It seems the .458WM really is underpowered and lacks penetration.

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  • It seems the .458WM really is underpowered and lacks penetration.

    Yep, according to this article I stumbled across.

    'Safety in bear country protective measures and bullet performance at short range.'

    www.fs.fed.us/pnw/pubs/gtr152

    In the article they do a ballistic comparison between various high powered rifles including the .460Wby, .458WM, .375H&H, .338WM, .300WM, .300Wby, 8mmRM and 45/70 to name a few

    Here are some quotes from the article;

    "In overall ballistic performance, the .458 ranked
    first. Bullet penetration was the deepest
    of all the cartridges tested - average
    depth, 19 inches. Striking energy was
    79 percent of the .460 Weatherby (rank-
    ed second), part of which may be attrib-
    uted to the extra 10 gr of bullet weight
    in the .458. The bullet expanded well
    (4.6 times) and retained 82 percent of
    the unfired weight. The 510-gr Winches-
    ter factory bullets used in the .458 did
    not fragment, but the 500-gr bullets of
    the .460 Weatherby did. This was the
    major reason for the first-place ranking.
    Recoil in the 9.4-lb rifle was 54.7 ft-lb or
    about 71 percent of that of the .460 in a
    rifle that was 1.3 lb heavier. The lesser
    recoil in a lighter rifle and better bullet
    performance make the .458 Winchester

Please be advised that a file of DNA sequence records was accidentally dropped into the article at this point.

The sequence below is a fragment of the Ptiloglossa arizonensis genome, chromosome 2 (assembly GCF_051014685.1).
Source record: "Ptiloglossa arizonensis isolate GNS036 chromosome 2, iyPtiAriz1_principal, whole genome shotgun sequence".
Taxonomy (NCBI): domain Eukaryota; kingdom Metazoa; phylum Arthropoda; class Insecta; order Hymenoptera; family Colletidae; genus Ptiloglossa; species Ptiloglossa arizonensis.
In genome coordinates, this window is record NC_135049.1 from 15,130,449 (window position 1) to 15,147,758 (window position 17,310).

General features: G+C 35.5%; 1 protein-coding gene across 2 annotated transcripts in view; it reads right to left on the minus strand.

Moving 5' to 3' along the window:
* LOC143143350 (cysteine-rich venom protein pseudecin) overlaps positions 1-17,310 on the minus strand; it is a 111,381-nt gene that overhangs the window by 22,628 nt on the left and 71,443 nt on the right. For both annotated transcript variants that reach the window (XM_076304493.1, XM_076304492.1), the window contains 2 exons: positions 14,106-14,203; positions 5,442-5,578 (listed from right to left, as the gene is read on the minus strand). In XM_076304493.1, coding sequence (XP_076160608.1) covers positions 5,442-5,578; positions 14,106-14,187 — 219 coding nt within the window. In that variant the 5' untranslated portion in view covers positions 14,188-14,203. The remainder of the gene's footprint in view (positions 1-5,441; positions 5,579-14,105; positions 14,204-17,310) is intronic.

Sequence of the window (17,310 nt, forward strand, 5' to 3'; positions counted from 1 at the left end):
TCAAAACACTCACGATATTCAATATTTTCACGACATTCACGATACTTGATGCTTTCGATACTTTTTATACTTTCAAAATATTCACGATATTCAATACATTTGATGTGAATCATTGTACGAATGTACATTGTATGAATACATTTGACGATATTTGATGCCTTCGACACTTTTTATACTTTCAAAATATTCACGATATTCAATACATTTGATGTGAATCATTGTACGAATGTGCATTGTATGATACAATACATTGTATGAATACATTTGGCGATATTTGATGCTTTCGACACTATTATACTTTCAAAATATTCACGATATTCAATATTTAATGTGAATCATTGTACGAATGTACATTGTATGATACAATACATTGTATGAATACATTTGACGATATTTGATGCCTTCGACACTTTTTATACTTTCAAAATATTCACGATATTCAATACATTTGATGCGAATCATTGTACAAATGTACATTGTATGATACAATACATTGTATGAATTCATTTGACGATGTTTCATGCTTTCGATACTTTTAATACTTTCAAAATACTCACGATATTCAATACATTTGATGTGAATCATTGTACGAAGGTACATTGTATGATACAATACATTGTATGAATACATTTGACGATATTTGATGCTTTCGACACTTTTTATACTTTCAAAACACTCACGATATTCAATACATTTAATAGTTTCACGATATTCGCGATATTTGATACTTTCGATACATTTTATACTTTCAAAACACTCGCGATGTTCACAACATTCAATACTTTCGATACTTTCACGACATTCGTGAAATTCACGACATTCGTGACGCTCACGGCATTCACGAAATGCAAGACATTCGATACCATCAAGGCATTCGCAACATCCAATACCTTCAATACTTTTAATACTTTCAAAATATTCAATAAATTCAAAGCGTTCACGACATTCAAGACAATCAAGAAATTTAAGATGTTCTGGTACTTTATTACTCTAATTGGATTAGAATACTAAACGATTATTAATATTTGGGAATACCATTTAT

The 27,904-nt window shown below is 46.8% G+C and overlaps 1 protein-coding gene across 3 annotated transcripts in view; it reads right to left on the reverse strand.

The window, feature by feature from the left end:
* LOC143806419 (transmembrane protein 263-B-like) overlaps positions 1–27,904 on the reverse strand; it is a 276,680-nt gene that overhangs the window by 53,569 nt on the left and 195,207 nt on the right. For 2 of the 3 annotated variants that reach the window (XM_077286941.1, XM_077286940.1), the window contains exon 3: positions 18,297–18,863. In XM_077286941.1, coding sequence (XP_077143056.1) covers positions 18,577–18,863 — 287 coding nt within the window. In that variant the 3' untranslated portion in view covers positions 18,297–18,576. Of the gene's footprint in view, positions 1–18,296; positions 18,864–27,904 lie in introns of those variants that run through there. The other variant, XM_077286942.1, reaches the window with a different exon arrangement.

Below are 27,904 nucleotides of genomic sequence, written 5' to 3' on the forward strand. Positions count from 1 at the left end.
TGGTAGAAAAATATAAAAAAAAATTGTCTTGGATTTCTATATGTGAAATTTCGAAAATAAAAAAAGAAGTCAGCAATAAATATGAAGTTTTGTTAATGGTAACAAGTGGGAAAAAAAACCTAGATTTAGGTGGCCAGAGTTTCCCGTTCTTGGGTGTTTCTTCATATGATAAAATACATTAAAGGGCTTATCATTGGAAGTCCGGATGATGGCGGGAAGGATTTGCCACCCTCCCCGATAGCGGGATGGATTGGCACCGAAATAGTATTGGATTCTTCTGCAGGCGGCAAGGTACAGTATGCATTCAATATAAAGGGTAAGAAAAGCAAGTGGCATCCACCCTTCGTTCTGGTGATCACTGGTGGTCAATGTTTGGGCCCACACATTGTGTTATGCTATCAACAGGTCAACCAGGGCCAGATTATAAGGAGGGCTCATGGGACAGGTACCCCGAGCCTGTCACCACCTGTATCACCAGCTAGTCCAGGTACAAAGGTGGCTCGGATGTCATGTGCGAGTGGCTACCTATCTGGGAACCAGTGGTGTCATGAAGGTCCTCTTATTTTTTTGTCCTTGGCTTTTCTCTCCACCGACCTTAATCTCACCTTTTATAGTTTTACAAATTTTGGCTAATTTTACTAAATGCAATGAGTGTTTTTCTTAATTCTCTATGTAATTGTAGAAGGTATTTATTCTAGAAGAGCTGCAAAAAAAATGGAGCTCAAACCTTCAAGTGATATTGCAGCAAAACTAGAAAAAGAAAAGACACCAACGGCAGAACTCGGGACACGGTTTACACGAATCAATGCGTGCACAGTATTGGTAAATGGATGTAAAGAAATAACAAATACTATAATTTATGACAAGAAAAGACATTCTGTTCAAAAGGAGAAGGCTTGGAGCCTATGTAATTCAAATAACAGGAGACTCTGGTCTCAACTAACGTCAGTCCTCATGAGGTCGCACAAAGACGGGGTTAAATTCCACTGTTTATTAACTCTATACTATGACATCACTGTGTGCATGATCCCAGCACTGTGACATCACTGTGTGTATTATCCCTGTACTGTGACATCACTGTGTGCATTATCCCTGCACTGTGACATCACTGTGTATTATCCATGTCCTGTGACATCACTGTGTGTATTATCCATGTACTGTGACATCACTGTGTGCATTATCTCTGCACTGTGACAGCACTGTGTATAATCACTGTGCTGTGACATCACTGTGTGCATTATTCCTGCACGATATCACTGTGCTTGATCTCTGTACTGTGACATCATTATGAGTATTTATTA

preferable to the .460 Weatherby. A
    short-barreled, bolt-action .458 would
    be an excellent rifle for an experienced
    rifleman. Shortening the barrel to 22 or
    even 20 inches should not reduce ballis-
    tic performance much. Any weight re-
    duction, however, would increase
    recoil."

    This is what was written about the .460 Wby which must be noted was loaded to Lott velocities;

    The .460 Weatherby Magnum cartridge ranked
    second in overall performance. The
    large-caliber, heavy bullet at relatively
    high velocity had good, but not the deep-
    est, penetration. Although the chrono-
    graphed velocity did not approach the
    advertised velocity, bullet energy ex-
    ceeded that of the .458 Winchester by
    over 1300 ft-lb. Average retained bullet
    weight was 65 percent of the unfired
    weight. The bullets had a tendency to
    fragment. It appears the high striking
    energy exceeded the design limits of
    the bullet at the short test range.
    Cross-sectional area expansion was
    adequate and overall bullet perform-
    ance good, but not the best.
    The high overall performance of the
    .460 Weatherby was obtained in a
    heavy-recoiling, 10.7-lb rifle with a
    26-inch barrel. The heavy
    recoil made it very uncomfortable to shoot.
    The stock shape, heavy weight,
    and long barrel detract from the utility
    of the rifle in the heavy bush of coastal
    Alaska. This could be ameliorated if the
    rifle were remodeled, but shortening
    the barrel to 20 inches would lower
    velocity and energy. This might be
    beneficial if it also reduced the
    tendency of the bullet to fragment;
    however, there is little reason to reduce
    the .460 if a .458 is available.
    A short-barreled .460 would have tre-
    mendous muzzle blast, and the recoil
    of a .460 Weatherby less than 10 lb in
    weight would be so severe that it would
    be difficult for the shooter to recover